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    • caspar9
    • By caspar9 8th Mar 18, 1:13 PM
    • 30Posts
    • 16Thanks
    caspar9
    Delaying Tactics
    • #1
    • 8th Mar 18, 1:13 PM
    Delaying Tactics 8th Mar 18 at 1:13 PM
    I've had an offer accepted on a rather spiffing detached bungalow. I have enough cash sitting in the bank to buy the property outright although I am still intending to sell my current abode. My worry is that the properties are hundreds of miles apart and I don't really want to be traipsing up and down the country.

    I need some suggestions about how to delay the purchase until the sale of my current home is underway. I am already intending to market my property at 10% below valuation and fortunately the vendors of the property I am buying have not yet found anything suitable for their needs.

    Of course, if the vendors start getting anxious about completing then I will have to bite the bullet and complete but I'd rather hold fire a bit until my current property is starting the sale process.

    Any ideas for spurious queries that might prolong the sale are warmly received.
Page 1
    • Comms69
    • By Comms69 8th Mar 18, 1:20 PM
    • 2,970 Posts
    • 2,938 Thanks
    Comms69
    • #2
    • 8th Mar 18, 1:20 PM
    • #2
    • 8th Mar 18, 1:20 PM
    If you can buy it outright why delay? most councils offer a grace period for empty second homes, and you can get tax refunded if you complete within 6 (someone correct me) months
    • SharkBite
    • By SharkBite 8th Mar 18, 1:23 PM
    • 40 Posts
    • 26 Thanks
    SharkBite
    • #3
    • 8th Mar 18, 1:23 PM
    • #3
    • 8th Mar 18, 1:23 PM
    I would start buy getting your home on the market and seeing what interest you have. I would suspect 10% off the valuation price may make it a popular choice. You may be surprised on how quickly you sell.

    Do the vendors know you're a cash buyer and have it in the bank ready? If not you could say you need the money from your house sale to complete?
    • caspar9
    • By caspar9 8th Mar 18, 1:30 PM
    • 30 Posts
    • 16 Thanks
    caspar9
    • #4
    • 8th Mar 18, 1:30 PM
    • #4
    • 8th Mar 18, 1:30 PM
    If you can buy it outright why delay? most councils offer a grace period for empty second homes, and you can get tax refunded if you complete within 6 (someone correct me) months
    Originally posted by Comms69
    I am not worried about the extra stamp duty or any council tax. It is just the travel between the properties which involve buses, boats, trains and tubes if I have to move between the two places to get things organised.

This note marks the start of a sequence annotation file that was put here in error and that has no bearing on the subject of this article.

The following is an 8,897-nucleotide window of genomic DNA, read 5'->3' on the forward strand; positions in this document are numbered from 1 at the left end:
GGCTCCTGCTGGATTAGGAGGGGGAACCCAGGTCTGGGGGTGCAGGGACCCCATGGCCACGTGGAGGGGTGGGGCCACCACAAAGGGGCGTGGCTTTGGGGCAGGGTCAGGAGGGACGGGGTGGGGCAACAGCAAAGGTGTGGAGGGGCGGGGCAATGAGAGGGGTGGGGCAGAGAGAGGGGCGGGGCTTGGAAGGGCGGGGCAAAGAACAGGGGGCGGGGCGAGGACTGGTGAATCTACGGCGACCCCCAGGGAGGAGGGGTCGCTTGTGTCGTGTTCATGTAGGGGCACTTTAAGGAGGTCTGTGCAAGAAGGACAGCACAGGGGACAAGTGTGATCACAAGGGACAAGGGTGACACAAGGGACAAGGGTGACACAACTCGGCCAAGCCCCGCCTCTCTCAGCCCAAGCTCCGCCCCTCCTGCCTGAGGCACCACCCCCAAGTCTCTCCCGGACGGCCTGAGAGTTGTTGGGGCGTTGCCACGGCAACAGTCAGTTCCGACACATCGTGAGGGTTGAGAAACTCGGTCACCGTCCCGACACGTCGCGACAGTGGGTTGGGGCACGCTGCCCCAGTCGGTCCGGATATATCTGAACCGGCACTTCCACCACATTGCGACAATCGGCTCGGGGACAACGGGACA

I am just hoping to delay things a little to get a bit of breathing space.
    • caspar9
    • By caspar9 8th Mar 18, 1:31 PM
    • 30 Posts
    • 16 Thanks
    caspar9
    • #5
    • 8th Mar 18, 1:31 PM
    • #5
    • 8th Mar 18, 1:31 PM

    Do the vendors know you're a cash buyer and have it in the bank ready? If not you could say you need the money from your house sale to complete?
    Originally posted by SharkBite
    My solicitor has already confirmed to their agent that I have funds in place.

    My current abode goes on the market Monday so fingers crossed someone will snap it up.
    • Comms69
    • By Comms69 8th Mar 18, 1:33 PM
    • 2,970 Posts
    • 2,938 Thanks
    Comms69
    • #6
    • 8th Mar 18, 1:33 PM
    • #6
    • 8th Mar 18, 1:33 PM
    I am not worried about the extra stamp duty or any council tax. It is just the travel between the properties which involve buses, boats, trains and tubes if I have to move between the two places to get things organised.

    I am just hoping to delay things a little to get a bit of breathing space.
    Originally posted by caspar9
    Sorry I just don't get it.


    What do you need to organise? Eventually you'll need to travel with your belongings, which I can understand. Until that point why would you need to be there at all?


    You can pay a housesitting service to ensure you comply with any insurance obligations
    • dunroving
    • By dunroving 8th Mar 18, 1:35 PM
    • 1,163 Posts
    • 814 Thanks
    dunroving
    • #7
    • 8th Mar 18, 1:35 PM
    • #7
    • 8th Mar 18, 1:35 PM
    I've had an offer accepted on a rather spiffing detached bungalow. I have enough cash sitting in the bank to buy the property outright although I am still intending to sell my current abode. My worry is that the properties are hundreds of miles apart and I don't really want to be traipsing up and down the country.